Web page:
Tired Pilots Told to Toughen Up

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A memo sent out earlier this year from one of Jetstar's senior managers that surfaced during an Australian Senate meeting today threatens pilots to "toughen up princesses," reports an Australian news outlet.

An employee from the low-cost airline based in Australia sent the email after airplane crew members complained of tiredness when flying a Perth-Singapore leg, a route that the writer describes as a "horror shift." The route usually flies overnight and requires a quick turn-around with no extended break.

"This email comes with a warning. If you are easily offended then delete this email and read no further," reads the memo.

The memo then threatens pilots to "toughen up" and tells them: "You aren't fatigued, you are tired and can't be bothered going to work."

"We are shift workers and that doesn't always fit in with normal life. If you became an airline pilot thinking that you will be home every night and not have to fly through the night, then that is pretty naïve. Might be time to go instructing," the letter continues.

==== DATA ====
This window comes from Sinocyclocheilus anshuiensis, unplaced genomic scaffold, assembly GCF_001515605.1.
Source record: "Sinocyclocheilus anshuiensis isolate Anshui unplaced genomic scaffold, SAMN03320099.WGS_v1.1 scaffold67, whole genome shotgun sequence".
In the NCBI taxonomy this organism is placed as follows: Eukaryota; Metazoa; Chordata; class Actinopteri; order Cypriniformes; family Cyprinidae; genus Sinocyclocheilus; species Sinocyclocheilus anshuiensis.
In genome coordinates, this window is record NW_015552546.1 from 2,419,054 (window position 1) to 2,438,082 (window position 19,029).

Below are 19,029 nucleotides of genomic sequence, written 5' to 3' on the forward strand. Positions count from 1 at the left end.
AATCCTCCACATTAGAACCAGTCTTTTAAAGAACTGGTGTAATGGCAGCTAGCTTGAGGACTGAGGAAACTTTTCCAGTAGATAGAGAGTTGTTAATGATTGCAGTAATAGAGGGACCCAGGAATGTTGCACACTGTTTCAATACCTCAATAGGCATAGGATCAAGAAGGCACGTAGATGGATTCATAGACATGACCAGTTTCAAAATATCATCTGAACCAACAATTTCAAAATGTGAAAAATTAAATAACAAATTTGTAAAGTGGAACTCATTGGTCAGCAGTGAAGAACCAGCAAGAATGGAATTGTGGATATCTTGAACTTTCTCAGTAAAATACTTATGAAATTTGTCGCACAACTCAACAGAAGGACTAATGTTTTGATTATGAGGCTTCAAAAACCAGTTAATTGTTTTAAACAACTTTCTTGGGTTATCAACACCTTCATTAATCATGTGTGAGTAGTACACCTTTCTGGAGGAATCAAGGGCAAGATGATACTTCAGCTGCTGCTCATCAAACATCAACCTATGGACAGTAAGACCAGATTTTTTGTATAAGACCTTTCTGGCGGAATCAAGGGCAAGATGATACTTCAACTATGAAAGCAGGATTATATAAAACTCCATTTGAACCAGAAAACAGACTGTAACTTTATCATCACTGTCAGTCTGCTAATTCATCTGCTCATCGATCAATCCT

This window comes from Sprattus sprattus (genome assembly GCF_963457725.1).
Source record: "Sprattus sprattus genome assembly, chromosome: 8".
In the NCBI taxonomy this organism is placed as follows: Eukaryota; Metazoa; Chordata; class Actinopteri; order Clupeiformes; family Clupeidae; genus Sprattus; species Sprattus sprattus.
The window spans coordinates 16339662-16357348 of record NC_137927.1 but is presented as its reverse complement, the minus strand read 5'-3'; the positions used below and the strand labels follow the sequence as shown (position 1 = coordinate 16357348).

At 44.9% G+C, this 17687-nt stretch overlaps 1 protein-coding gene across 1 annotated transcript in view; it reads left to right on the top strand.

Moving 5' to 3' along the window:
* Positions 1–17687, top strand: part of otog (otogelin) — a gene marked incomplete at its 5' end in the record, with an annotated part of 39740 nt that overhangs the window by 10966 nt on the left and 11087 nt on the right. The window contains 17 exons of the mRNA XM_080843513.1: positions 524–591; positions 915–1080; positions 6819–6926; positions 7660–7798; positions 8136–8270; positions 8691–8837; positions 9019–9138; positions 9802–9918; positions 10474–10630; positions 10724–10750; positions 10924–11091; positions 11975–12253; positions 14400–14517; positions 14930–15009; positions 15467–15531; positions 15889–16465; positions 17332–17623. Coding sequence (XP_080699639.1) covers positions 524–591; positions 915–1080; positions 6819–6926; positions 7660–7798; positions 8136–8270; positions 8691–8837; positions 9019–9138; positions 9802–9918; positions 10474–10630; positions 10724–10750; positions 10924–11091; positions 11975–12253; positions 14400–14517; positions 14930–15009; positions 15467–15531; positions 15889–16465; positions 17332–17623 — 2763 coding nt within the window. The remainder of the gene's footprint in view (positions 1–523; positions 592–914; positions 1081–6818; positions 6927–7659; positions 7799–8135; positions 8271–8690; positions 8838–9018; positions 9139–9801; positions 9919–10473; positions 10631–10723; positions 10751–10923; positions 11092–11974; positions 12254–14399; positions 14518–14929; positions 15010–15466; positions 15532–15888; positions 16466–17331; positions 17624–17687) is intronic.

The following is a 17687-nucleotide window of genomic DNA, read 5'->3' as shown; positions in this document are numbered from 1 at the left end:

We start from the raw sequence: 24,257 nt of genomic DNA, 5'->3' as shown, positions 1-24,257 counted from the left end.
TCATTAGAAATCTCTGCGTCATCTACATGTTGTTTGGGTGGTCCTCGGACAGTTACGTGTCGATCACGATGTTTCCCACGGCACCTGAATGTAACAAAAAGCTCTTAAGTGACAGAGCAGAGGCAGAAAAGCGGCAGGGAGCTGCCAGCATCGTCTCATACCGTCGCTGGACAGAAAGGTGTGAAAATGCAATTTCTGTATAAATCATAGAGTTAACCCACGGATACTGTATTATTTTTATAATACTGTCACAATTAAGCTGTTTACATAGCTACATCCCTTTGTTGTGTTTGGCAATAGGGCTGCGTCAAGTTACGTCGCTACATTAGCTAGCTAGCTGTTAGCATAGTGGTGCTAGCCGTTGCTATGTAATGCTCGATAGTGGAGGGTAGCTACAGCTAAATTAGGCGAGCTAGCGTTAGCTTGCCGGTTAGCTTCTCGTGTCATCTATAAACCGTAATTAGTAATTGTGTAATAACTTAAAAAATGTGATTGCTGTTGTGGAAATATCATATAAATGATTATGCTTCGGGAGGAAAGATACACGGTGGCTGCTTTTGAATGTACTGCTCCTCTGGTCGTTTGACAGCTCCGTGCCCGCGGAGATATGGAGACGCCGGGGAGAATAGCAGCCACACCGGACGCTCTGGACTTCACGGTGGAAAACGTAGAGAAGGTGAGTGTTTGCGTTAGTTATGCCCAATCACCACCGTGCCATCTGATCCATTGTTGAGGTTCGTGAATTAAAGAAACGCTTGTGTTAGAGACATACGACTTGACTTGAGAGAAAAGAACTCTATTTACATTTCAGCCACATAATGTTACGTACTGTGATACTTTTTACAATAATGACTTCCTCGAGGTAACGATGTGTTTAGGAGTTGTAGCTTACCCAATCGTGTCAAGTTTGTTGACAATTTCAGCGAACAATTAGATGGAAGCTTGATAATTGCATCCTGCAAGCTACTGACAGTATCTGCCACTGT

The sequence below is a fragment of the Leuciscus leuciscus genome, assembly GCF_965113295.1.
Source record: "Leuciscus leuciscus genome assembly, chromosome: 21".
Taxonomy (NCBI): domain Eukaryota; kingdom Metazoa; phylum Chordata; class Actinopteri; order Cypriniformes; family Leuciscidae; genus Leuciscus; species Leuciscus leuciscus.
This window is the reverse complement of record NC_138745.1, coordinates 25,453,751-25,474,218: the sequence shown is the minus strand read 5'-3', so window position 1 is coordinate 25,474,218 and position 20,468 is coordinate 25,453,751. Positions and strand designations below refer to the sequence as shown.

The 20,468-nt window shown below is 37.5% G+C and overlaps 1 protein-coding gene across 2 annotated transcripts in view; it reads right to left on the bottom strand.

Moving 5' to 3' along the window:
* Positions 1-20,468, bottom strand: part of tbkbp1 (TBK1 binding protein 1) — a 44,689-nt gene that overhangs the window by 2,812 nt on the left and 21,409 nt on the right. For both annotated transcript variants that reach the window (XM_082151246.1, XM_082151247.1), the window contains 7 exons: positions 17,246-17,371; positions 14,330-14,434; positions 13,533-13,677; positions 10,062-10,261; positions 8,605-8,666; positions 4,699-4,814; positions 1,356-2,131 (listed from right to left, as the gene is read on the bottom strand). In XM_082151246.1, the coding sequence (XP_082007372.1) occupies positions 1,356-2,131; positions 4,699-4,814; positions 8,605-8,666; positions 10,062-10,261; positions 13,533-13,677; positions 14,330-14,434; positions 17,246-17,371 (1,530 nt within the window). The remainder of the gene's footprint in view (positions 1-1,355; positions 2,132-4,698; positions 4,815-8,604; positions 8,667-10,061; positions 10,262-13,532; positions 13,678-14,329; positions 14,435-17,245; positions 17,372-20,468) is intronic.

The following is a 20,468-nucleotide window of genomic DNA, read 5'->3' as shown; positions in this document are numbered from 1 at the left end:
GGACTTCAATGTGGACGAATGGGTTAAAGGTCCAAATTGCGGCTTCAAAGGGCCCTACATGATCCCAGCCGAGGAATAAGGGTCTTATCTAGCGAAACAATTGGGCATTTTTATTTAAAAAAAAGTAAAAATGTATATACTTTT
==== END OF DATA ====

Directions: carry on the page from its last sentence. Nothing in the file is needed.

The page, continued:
There is a business lecture intertwined in the email as well: "Airplanes don't make money sitting on the tarmac, they need to keep flying."

According to Australian news sources, Australian Senator Nick Xenophon released the memo during an inquiry into aviation training standards today, saying the email is "hugely concerning."

The letter was passed to Jetstar CEO Bruce Buchanan for comment with a request for an explanation of "the background and the culture represented by the language of the email."

Senior airline officials seem to have not been aware of the memo and have not yet responded.

"Fatigue is a serious issue and can have an impact on the ability for pilots and crews to safely fly a plane," says Senator Xenophon in a statement.

"The potential intimidation in this email is alarming and indicates that there may be a bullying culture among pilots," he continues.

Concerns over fatigued pilots have been widespread since a fatal commuter jet crash in Buffalo that happened two years ago was blamed in part on tired pilots.

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